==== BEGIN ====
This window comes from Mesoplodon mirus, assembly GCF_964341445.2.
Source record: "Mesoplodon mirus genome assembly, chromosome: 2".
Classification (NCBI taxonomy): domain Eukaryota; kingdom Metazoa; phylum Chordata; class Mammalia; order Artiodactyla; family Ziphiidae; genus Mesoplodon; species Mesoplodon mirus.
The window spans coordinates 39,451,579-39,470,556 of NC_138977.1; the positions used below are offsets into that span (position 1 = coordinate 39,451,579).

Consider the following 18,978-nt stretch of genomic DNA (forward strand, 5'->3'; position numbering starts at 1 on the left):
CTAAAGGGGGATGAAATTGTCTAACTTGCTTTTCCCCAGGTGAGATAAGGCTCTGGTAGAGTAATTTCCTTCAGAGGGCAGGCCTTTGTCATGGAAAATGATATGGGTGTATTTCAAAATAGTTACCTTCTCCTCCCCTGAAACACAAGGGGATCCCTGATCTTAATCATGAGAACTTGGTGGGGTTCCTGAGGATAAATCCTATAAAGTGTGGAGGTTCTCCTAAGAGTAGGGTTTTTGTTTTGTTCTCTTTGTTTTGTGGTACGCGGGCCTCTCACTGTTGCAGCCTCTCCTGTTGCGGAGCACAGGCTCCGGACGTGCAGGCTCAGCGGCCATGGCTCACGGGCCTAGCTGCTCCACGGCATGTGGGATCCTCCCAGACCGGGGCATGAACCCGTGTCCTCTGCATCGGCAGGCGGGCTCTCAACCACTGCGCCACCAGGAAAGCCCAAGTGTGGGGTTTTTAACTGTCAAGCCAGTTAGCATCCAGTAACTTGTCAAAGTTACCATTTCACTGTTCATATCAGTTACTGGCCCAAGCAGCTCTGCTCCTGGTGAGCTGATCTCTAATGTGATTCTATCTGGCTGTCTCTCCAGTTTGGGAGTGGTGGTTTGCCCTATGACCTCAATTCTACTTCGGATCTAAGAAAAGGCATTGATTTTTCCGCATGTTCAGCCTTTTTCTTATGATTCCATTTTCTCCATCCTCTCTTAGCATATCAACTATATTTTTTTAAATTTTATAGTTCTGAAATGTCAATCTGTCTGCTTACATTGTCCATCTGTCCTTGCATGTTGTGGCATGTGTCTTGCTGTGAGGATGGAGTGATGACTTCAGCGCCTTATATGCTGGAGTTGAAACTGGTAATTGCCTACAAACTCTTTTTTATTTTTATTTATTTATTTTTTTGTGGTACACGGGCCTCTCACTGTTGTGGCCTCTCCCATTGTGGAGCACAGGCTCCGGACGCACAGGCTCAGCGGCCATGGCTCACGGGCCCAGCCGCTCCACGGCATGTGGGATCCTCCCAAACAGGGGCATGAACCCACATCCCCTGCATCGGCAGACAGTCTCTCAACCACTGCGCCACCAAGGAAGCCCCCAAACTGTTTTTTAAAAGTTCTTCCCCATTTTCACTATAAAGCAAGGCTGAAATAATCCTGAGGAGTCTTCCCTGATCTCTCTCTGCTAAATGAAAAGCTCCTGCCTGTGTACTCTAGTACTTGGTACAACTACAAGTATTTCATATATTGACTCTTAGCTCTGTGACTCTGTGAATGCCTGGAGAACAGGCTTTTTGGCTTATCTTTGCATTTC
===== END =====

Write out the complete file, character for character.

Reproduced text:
This window comes from Mesoplodon mirus, assembly GCF_964341445.2.
Source record: "Mesoplodon mirus genome assembly, chromosome: 2".
Classification (NCBI taxonomy): domain Eukaryota; kingdom Metazoa; phylum Chordata; class Mammalia; order Artiodactyla; family Ziphiidae; genus Mesoplodon; species Mesoplodon mirus.
The window spans coordinates 39,451,579-39,470,556 of NC_138977.1; the positions used below are offsets into that span (position 1 = coordinate 39,451,579).

Consider the following 18,978-nt stretch of genomic DNA (forward strand, 5'->3'; position numbering starts at 1 on the left):
CTAAAGGGGGATGAAATTGTCTAACTTGCTTTTCCCCAGGTGAGATAAGGCTCTGGTAGAGTAATTTCCTTCAGAGGGCAGGCCTTTGTCATGGAAAATGATATGGGTGTATTTCAAAATAGTTACCTTCTCCTCCCCTGAAACACAAGGGGATCCCTGATCTTAATCATGAGAACTTGGTGGGGTTCCTGAGGATAAATCCTATAAAGTGTGGAGGTTCTCCTAAGAGTAGGGTTTTTGTTTTGTTCTCTTTGTTTTGTGGTACGCGGGCCTCTCACTGTTGCAGCCTCTCCTGTTGCGGAGCACAGGCTCCGGACGTGCAGGCTCAGCGGCCATGGCTCACGGGCCTAGCTGCTCCACGGCATGTGGGATCCTCCCAGACCGGGGCATGAACCCGTGTCCTCTGCATCGGCAGGCGGGCTCTCAACCACTGCGCCACCAGGAAAGCCCAAGTGTGGGGTTTTTAACTGTCAAGCCAGTTAGCATCCAGTAACTTGTCAAAGTTACCATTTCACTGTTCATATCAGTTACTGGCCCAAGCAGCTCTGCTCCTGGTGAGCTGATCTCTAATGTGATTCTATCTGGCTGTCTCTCCAGTTTGGGAGTGGTGGTTTGCCCTATGACCTCAATTCTACTTCGGATCTAAGAAAAGGCATTGATTTTTCCGCATGTTCAGCCTTTTTCTTATGATTCCATTTTCTCCATCCTCTCTTAGCATATCAACTATATTTTTTTAAATTTTATAGTTCTGAAATGTCAATCTGTCTGCTTACATTGTCCATCTGTCCTTGCATGTTGTGGCATGTGTCTTGCTGTGAGGATGGAGTGATGACTTCAGCGCCTTATATGCTGGAGTTGAAACTGGTAATTGCCTACAAACTCTTTTTTATTTTTATTTATTTATTTTTTTGTGGTACACGGGCCTCTCACTGTTGTGGCCTCTCCCATTGTGGAGCACAGGCTCCGGACGCACAGGCTCAGCGGCCATGGCTCACGGGCCCAGCCGCTCCACGGCATGTGGGATCCTCCCAAACAGGGGCATGAACCCACATCCCCTGCATCGGCAGACAGTCTCTCAACCACTGCGCCACCAAGGAAGCCCCCAAACTGTTTTTTAAAAGTTCTTCCCCATTTTCACTATAAAGCAAGGCTGAAATAATCCTGAGGAGTCTTCCCTGATCTCTCTCTGCTAAATGAAAAGCTCCTGCCTGTGTACTCTAGTACTTGGTACAACTACAAGTATTTCATATATTGACTCTTAGCTCTGTGACTCTGTGAATGCCTGGAGAACAGGCTTTTTGGCTTATCTTTGCATTTC